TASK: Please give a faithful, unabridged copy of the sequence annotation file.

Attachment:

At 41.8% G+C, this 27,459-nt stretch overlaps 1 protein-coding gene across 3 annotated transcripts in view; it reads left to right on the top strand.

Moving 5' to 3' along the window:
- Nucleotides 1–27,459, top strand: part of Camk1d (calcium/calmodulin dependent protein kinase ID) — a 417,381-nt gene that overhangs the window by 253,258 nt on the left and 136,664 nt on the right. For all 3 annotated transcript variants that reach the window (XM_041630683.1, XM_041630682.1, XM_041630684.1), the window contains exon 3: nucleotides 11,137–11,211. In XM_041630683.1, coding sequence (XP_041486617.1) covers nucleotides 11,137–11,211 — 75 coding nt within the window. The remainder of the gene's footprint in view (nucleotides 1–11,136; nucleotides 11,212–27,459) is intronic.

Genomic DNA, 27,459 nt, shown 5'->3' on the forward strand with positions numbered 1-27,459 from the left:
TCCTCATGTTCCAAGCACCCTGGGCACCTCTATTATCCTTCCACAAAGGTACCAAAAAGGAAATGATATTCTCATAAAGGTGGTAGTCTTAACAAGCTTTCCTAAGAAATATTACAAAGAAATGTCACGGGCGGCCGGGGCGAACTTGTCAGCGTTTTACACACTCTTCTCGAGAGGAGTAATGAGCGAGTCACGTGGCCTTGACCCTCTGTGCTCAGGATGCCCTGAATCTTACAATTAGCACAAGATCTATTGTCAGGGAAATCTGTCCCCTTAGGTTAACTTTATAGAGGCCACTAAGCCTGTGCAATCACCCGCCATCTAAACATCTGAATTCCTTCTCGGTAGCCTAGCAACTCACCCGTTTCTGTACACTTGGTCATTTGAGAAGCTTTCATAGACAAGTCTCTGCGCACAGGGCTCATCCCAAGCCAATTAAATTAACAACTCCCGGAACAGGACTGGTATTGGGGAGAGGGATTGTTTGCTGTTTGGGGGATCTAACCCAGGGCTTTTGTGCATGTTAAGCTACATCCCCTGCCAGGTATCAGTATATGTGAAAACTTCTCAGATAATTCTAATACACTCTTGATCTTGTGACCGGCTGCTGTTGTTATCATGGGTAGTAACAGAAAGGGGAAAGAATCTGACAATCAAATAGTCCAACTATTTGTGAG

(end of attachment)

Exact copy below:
At 41.8% G+C, this 27,459-nt stretch overlaps 1 protein-coding gene across 3 annotated transcripts in view; it reads left to right on the top strand.

Moving 5' to 3' along the window:
- Nucleotides 1–27,459, top strand: part of Camk1d (calcium/calmodulin dependent protein kinase ID) — a 417,381-nt gene that overhangs the window by 253,258 nt on the left and 136,664 nt on the right. For all 3 annotated transcript variants that reach the window (XM_041630683.1, XM_041630682.1, XM_041630684.1), the window contains exon 3: nucleotides 11,137–11,211. In XM_041630683.1, coding sequence (XP_041486617.1) covers nucleotides 11,137–11,211 — 75 coding nt within the window. The remainder of the gene's footprint in view (nucleotides 1–11,136; nucleotides 11,212–27,459) is intronic.

Genomic DNA, 27,459 nt, shown 5'->3' on the forward strand with positions numbered 1-27,459 from the left:
TCCTCATGTTCCAAGCACCCTGGGCACCTCTATTATCCTTCCACAAAGGTACCAAAAAGGAAATGATATTCTCATAAAGGTGGTAGTCTTAACAAGCTTTCCTAAGAAATATTACAAAGAAATGTCACGGGCGGCCGGGGCGAACTTGTCAGCGTTTTACACACTCTTCTCGAGAGGAGTAATGAGCGAGTCACGTGGCCTTGACCCTCTGTGCTCAGGATGCCCTGAATCTTACAATTAGCACAAGATCTATTGTCAGGGAAATCTGTCCCCTTAGGTTAACTTTATAGAGGCCACTAAGCCTGTGCAATCACCCGCCATCTAAACATCTGAATTCCTTCTCGGTAGCCTAGCAACTCACCCGTTTCTGTACACTTGGTCATTTGAGAAGCTTTCATAGACAAGTCTCTGCGCACAGGGCTCATCCCAAGCCAATTAAATTAACAACTCCCGGAACAGGACTGGTATTGGGGAGAGGGATTGTTTGCTGTTTGGGGGATCTAACCCAGGGCTTTTGTGCATGTTAAGCTACATCCCCTGCCAGGTATCAGTATATGTGAAAACTTCTCAGATAATTCTAATACACTCTTGATCTTGTGACCGGCTGCTGTTGTTATCATGGGTAGTAACAGAAAGGGGAAAGAATCTGACAATCAAATAGTCCAACTATTTGTGAG